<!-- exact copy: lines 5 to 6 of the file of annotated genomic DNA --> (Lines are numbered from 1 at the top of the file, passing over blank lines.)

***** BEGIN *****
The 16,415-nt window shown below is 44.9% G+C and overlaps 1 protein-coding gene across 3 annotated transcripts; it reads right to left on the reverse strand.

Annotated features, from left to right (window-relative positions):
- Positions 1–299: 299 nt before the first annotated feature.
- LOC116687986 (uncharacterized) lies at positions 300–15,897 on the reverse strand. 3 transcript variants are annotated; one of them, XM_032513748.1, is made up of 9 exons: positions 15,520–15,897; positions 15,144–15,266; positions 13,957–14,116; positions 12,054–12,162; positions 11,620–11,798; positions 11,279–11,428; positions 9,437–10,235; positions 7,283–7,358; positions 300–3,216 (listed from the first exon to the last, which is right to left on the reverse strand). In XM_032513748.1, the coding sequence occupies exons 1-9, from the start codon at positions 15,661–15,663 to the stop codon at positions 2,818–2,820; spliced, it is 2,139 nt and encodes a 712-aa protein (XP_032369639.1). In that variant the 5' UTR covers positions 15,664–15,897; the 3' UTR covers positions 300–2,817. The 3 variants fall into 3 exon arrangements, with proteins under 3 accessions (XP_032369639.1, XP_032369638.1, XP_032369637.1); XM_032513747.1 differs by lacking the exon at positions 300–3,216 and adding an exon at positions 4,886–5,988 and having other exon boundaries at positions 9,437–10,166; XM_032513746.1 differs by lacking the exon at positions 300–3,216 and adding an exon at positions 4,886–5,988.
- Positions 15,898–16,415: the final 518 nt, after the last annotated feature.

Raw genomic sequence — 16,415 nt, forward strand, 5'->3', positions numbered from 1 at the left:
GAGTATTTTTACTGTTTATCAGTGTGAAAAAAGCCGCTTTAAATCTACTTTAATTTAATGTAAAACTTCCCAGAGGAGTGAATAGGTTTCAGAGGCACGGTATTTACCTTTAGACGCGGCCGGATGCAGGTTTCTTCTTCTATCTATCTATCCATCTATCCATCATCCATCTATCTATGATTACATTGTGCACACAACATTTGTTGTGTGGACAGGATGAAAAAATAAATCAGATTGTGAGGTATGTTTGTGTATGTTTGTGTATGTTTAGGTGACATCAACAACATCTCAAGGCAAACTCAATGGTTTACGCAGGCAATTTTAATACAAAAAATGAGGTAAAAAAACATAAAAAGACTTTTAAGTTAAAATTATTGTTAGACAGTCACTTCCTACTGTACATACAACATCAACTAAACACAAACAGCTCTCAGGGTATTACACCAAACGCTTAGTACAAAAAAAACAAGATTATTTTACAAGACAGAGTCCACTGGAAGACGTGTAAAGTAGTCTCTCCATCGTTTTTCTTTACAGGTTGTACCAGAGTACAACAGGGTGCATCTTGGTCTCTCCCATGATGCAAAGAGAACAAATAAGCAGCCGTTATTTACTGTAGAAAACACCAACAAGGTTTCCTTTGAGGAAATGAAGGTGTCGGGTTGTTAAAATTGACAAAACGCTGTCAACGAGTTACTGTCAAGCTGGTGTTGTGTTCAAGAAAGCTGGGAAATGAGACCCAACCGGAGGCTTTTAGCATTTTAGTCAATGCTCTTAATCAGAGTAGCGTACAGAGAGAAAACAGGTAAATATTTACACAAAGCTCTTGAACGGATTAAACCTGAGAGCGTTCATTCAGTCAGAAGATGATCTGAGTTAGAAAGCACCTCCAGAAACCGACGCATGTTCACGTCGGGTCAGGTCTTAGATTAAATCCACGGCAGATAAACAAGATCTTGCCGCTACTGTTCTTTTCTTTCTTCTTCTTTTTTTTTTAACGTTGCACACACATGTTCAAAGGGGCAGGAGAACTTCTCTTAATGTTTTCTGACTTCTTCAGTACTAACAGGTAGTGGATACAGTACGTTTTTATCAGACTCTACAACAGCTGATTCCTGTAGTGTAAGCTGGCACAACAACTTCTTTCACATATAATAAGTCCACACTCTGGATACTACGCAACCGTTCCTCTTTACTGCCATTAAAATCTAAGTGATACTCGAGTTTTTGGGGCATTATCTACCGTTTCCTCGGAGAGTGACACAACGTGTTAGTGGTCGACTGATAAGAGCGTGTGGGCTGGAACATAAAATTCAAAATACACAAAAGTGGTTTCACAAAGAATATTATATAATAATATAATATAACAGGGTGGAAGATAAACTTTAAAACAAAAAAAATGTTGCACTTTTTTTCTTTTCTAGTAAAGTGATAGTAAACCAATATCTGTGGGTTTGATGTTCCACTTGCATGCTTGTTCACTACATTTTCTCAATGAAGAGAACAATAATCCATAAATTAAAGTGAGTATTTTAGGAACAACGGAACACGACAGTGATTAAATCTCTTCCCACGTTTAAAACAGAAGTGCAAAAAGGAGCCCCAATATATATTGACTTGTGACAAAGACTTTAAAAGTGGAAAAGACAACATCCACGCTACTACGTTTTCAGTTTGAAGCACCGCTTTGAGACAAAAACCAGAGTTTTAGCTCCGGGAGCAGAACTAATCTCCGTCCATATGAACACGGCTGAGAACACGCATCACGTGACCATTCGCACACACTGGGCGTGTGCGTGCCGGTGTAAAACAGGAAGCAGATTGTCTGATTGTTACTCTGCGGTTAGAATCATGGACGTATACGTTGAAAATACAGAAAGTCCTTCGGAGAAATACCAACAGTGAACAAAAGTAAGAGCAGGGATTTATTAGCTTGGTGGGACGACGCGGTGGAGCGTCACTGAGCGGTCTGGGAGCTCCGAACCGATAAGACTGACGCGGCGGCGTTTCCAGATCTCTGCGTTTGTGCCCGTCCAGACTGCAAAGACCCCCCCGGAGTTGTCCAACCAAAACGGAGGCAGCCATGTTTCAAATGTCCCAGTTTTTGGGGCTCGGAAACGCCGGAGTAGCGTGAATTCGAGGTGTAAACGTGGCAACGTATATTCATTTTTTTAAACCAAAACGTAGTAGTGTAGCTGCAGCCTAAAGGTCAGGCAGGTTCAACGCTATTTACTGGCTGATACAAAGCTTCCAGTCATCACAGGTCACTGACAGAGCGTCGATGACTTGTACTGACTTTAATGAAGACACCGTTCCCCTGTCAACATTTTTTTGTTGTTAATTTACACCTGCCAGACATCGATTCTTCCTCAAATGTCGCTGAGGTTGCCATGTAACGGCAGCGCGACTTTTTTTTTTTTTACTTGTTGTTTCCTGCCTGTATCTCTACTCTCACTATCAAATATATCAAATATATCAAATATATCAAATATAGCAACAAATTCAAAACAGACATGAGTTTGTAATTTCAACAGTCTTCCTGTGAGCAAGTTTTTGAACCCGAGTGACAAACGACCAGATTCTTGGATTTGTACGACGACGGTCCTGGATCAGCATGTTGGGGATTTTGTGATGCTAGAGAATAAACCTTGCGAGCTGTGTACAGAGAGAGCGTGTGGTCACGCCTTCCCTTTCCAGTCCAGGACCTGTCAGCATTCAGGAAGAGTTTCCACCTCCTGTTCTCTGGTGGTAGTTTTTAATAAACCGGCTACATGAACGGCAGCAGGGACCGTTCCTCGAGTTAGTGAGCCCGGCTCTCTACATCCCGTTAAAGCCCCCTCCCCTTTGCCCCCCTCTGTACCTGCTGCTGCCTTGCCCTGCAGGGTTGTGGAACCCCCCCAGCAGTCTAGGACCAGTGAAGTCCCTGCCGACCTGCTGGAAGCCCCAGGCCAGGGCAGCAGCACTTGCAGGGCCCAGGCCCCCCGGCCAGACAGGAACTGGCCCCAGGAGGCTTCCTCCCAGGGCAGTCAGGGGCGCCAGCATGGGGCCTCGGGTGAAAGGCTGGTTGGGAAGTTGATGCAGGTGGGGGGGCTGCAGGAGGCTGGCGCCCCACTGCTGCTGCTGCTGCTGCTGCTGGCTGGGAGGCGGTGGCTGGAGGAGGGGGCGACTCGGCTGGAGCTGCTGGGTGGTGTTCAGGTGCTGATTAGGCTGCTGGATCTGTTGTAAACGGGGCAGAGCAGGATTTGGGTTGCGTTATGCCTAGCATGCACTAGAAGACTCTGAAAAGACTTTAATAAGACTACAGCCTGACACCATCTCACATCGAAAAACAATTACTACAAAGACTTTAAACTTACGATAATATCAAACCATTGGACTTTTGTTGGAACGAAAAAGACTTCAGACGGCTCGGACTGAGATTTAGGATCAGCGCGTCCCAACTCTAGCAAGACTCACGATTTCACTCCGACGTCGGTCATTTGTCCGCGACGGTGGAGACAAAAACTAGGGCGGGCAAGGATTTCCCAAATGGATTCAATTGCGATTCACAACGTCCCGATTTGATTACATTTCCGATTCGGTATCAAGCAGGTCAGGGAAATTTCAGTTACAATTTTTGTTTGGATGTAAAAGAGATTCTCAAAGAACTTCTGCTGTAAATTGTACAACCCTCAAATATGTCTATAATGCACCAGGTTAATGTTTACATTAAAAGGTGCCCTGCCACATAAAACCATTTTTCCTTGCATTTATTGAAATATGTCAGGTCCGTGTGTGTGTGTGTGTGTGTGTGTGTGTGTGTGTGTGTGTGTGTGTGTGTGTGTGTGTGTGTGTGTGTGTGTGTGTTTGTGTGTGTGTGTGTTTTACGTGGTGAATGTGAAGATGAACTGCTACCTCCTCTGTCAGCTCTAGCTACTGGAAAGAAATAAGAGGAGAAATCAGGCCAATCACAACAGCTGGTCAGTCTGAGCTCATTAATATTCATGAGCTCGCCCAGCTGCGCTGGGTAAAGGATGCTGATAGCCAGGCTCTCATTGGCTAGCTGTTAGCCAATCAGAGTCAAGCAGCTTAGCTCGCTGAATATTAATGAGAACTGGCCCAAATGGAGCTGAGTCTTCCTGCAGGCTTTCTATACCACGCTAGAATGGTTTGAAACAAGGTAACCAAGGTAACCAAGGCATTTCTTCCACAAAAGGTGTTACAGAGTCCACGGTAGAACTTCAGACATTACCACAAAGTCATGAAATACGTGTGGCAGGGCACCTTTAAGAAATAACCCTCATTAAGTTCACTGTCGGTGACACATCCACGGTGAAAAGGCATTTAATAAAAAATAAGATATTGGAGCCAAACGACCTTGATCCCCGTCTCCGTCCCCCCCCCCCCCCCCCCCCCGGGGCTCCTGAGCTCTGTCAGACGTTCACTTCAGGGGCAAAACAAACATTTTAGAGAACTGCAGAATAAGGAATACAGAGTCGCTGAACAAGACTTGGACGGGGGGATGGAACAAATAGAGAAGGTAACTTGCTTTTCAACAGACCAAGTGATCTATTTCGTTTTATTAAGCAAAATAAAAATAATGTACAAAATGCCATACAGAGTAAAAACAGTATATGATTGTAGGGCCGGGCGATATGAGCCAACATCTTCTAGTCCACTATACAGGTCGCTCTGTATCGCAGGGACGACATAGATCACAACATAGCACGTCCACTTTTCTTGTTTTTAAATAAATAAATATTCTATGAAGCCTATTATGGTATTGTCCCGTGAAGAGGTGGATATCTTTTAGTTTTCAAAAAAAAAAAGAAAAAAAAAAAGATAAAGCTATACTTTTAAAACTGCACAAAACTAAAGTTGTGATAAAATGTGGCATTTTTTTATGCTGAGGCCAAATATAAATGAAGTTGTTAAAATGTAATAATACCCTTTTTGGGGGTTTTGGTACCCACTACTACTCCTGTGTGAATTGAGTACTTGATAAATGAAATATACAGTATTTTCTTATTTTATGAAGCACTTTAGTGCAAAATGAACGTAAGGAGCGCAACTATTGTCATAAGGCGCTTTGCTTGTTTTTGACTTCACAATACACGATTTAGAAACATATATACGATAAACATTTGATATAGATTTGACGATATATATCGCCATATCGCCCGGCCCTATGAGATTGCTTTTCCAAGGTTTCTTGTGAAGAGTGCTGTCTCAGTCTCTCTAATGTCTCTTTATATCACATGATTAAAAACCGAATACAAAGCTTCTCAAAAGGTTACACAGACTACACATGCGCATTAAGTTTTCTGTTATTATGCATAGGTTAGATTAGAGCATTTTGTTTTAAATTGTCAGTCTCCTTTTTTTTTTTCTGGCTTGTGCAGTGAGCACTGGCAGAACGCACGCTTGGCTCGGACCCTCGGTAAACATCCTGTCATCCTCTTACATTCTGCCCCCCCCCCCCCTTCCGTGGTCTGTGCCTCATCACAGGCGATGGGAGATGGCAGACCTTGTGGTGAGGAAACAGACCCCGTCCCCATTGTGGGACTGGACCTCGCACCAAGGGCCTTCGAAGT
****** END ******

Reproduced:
- Positions 15,898–16,415: the final 518 nt, after the last annotated feature.

Raw genomic sequence — 16,415 nt, forward strand, 5'->3', positions numbered from 1 at the left: